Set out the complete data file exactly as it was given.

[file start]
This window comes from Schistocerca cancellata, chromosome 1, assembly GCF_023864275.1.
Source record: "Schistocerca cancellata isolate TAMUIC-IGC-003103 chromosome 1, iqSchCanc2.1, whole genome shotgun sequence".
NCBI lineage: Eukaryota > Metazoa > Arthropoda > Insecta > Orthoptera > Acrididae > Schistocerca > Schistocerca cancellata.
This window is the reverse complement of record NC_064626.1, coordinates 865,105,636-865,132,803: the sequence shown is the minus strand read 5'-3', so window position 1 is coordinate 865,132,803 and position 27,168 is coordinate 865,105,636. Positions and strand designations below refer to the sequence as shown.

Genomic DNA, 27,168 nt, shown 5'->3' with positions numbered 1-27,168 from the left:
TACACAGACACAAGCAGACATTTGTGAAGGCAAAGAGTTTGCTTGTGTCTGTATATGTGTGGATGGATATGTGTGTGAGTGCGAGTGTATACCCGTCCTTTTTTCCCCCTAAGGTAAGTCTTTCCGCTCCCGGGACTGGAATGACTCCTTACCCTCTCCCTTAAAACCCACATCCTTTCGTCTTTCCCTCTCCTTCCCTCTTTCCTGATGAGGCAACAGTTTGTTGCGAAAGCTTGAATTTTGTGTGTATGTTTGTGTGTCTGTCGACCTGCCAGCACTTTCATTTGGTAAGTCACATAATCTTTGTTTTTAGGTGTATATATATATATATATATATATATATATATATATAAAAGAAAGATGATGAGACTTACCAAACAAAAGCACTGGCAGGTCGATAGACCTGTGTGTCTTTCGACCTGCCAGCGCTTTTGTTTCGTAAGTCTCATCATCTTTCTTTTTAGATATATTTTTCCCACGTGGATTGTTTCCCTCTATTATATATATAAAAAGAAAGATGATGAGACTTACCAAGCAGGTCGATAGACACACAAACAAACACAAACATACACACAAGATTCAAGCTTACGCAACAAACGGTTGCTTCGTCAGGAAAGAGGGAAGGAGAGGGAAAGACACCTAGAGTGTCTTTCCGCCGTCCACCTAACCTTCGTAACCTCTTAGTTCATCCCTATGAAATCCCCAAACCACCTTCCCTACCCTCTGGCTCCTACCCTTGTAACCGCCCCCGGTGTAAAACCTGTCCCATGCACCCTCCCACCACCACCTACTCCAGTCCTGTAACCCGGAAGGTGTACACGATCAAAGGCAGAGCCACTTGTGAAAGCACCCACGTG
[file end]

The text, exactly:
This window comes from Schistocerca cancellata, chromosome 1, assembly GCF_023864275.1.
Source record: "Schistocerca cancellata isolate TAMUIC-IGC-003103 chromosome 1, iqSchCanc2.1, whole genome shotgun sequence".
NCBI lineage: Eukaryota > Metazoa > Arthropoda > Insecta > Orthoptera > Acrididae > Schistocerca > Schistocerca cancellata.
This window is the reverse complement of record NC_064626.1, coordinates 865,105,636-865,132,803: the sequence shown is the minus strand read 5'-3', so window position 1 is coordinate 865,132,803 and position 27,168 is coordinate 865,105,636. Positions and strand designations below refer to the sequence as shown.

Genomic DNA, 27,168 nt, shown 5'->3' with positions numbered 1-27,168 from the left:
TACACAGACACAAGCAGACATTTGTGAAGGCAAAGAGTTTGCTTGTGTCTGTATATGTGTGGATGGATATGTGTGTGAGTGCGAGTGTATACCCGTCCTTTTTTCCCCCTAAGGTAAGTCTTTCCGCTCCCGGGACTGGAATGACTCCTTACCCTCTCCCTTAAAACCCACATCCTTTCGTCTTTCCCTCTCCTTCCCTCTTTCCTGATGAGGCAACAGTTTGTTGCGAAAGCTTGAATTTTGTGTGTATGTTTGTGTGTCTGTCGACCTGCCAGCACTTTCATTTGGTAAGTCACATAATCTTTGTTTTTAGGTGTATATATATATATATATATATATATATATATATATAAAAGAAAGATGATGAGACTTACCAAACAAAAGCACTGGCAGGTCGATAGACCTGTGTGTCTTTCGACCTGCCAGCGCTTTTGTTTCGTAAGTCTCATCATCTTTCTTTTTAGATATATTTTTCCCACGTGGATTGTTTCCCTCTATTATATATATAAAAAGAAAGATGATGAGACTTACCAAGCAGGTCGATAGACACACAAACAAACACAAACATACACACAAGATTCAAGCTTACGCAACAAACGGTTGCTTCGTCAGGAAAGAGGGAAGGAGAGGGAAAGACACCTAGAGTGTCTTTCCGCCGTCCACCTAACCTTCGTAACCTCTTAGTTCATCCCTATGAAATCCCCAAACCACCTTCCCTACCCTCTGGCTCCTACCCTTGTAACCGCCCCCGGTGTAAAACCTGTCCCATGCACCCTCCCACCACCACCTACTCCAGTCCTGTAACCCGGAAGGTGTACACGATCAAAGGCAGAGCCACTTGTGAAAGCACCCACGTG